A meeting of great artists: Dylan Thomas and Sir Peter Blake
This year for Mirror of the World we’ve curated a display that unites two major cultural figures of the 20th century: fast-living Welsh poet Dylan Thomas, born 100 years ago this year, and revered English artist Sir Peter Blake, who created many of the 1960s’ most iconic images. In 2013, Blake published an illustrated edition of Thomas’ famous ‘play for voices’, Under Milk Wood.
Dylan Thomas (1914–1953) blazed a bright but troubled path through 20th-century literature. He achieved almost immediate success (but little financial reward) when his first poems were published in 1934. An idiosyncratic and inventive use of rhythm, rhyme and imagery characterised Thomas’ poems, most famously in his radio play Under Milk Wood (1953), set in the fictional Welsh village of Llareggub (‘bugger all’ backwards). It was first broadcast on the BBC two months after Thomas’ premature death (aged 39) in New York from pneumonia and chronic alcoholism.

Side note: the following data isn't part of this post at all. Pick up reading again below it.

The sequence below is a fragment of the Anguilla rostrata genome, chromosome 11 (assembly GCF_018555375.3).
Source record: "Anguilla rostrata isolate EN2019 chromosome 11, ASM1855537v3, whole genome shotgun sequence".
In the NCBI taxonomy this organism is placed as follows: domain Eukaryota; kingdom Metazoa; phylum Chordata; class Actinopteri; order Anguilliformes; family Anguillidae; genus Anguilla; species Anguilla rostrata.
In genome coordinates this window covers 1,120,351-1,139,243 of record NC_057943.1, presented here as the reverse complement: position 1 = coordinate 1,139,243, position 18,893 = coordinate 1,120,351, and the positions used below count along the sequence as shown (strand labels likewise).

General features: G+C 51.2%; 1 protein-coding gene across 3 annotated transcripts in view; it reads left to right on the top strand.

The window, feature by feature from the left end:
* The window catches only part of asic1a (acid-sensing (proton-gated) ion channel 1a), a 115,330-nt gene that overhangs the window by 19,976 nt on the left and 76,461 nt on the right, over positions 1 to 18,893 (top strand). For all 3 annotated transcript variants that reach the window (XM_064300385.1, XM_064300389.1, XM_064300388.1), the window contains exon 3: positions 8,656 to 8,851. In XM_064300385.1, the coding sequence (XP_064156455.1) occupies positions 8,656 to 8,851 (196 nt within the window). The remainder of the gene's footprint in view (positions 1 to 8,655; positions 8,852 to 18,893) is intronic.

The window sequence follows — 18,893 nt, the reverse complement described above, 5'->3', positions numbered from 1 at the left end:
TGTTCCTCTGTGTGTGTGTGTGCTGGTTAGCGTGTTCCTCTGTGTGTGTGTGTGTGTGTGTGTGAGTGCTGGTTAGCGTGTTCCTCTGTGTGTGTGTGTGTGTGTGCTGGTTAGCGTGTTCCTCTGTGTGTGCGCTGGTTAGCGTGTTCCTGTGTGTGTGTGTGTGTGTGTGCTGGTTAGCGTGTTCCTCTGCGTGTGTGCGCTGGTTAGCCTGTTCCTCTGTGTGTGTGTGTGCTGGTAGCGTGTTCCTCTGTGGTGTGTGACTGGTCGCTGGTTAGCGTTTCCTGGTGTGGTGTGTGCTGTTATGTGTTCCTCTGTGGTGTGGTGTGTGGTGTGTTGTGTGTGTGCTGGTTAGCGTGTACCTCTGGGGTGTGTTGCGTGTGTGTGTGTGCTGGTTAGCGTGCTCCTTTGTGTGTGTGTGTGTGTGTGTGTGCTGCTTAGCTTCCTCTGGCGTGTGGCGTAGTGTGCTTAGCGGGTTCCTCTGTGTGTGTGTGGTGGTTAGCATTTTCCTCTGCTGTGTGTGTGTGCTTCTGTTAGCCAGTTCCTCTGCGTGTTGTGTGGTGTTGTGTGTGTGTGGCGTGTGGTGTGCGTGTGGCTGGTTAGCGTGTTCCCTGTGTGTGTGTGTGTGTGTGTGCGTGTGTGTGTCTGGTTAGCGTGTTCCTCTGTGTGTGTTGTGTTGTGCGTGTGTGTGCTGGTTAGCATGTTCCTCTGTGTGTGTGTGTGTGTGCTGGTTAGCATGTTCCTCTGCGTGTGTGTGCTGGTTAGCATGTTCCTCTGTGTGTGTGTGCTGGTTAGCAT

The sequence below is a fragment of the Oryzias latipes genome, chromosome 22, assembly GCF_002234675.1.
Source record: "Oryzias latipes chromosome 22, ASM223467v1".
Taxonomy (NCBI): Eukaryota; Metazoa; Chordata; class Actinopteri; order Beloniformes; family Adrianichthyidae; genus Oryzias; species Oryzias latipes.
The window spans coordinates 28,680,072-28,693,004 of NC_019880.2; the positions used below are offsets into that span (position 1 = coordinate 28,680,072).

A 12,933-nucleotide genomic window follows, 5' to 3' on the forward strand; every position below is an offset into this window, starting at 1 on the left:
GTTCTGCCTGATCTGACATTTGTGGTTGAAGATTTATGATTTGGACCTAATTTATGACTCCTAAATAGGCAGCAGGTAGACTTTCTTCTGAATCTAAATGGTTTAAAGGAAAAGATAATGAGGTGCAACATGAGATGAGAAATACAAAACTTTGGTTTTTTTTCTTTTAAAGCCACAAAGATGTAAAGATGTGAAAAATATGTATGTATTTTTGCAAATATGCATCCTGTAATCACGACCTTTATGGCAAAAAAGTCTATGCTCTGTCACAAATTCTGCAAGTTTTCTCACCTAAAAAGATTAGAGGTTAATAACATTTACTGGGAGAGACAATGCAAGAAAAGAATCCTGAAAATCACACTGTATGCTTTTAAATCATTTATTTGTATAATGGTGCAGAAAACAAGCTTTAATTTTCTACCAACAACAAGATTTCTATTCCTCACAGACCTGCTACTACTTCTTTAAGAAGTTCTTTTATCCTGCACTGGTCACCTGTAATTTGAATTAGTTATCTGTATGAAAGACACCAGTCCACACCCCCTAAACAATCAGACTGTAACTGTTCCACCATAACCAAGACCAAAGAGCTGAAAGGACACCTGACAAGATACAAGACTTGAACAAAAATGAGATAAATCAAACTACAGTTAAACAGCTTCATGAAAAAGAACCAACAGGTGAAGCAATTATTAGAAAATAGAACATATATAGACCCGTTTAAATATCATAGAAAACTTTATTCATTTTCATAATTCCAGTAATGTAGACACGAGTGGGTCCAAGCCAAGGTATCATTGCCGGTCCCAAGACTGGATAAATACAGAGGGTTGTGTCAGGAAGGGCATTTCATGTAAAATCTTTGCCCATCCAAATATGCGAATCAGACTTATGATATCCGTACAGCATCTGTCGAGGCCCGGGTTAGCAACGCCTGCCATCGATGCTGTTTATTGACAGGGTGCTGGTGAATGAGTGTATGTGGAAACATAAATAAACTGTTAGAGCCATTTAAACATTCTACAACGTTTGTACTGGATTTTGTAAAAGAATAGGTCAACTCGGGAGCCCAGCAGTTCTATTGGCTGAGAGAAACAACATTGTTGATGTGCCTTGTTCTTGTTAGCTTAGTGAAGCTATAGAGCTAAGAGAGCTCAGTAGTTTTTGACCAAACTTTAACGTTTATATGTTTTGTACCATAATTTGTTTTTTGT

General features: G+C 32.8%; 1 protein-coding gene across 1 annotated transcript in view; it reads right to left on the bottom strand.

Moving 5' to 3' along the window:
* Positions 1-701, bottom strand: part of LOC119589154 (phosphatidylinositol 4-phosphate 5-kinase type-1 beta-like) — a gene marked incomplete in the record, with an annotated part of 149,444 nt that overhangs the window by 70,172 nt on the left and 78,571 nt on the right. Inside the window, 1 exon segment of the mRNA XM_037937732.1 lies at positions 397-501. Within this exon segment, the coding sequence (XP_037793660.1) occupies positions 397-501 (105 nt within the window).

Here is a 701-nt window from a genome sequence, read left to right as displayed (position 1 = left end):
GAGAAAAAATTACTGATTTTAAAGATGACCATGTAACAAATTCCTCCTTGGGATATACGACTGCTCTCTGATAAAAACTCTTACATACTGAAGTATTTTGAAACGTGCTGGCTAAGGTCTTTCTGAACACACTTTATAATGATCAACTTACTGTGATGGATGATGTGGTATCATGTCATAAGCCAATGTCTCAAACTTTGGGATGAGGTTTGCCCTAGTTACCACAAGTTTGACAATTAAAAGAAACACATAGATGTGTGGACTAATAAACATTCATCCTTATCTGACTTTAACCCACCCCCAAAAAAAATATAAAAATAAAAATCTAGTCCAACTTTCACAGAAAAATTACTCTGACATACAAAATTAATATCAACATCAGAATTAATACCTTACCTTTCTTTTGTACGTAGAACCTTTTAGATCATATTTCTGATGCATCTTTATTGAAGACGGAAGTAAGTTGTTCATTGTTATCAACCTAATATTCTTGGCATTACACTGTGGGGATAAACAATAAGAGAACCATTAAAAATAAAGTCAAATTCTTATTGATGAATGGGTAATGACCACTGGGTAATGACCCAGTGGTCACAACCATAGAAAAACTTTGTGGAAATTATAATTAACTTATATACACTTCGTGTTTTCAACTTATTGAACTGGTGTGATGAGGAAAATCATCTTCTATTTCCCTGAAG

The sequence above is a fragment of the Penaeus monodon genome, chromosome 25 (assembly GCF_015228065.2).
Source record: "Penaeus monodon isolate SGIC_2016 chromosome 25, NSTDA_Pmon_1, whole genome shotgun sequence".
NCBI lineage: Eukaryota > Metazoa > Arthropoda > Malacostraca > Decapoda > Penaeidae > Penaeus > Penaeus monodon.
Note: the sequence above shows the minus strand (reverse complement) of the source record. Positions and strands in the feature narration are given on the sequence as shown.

Sir Peter Blake (born 1932) is one of England’s leading pop artists, with a wide-ranging oeuvre that includes painting, printmaking, furniture design, graphic design and album covers, most famously the iconic cover of the Beatles’ seminal concept album, Sgt Pepper’s Lonely Hearts Club Band (1967). Along with his contemporaries David Hockney and R.B. Kitaj, Blake’s distinctive style (fusing multiple media, often in collage) defined the visual aesthetic of ‘Swinging London’ in the 1960s.
His illustrated edition of Under Milk Wood was created gradually over 25 years, and its publication is the culmination of a lifelong fascination with Dylan Thomas’ poetry. The library’s copy is number 41 of the De Luxe Edition of 100, which includes a limited edition print and specially designed solander box to house the publication. All are displayed, along with other famous examples of Blake’s oeuvre.
These works will be on display until October 2015.
Richard Burton, Dylan Thomas and Wales. Magic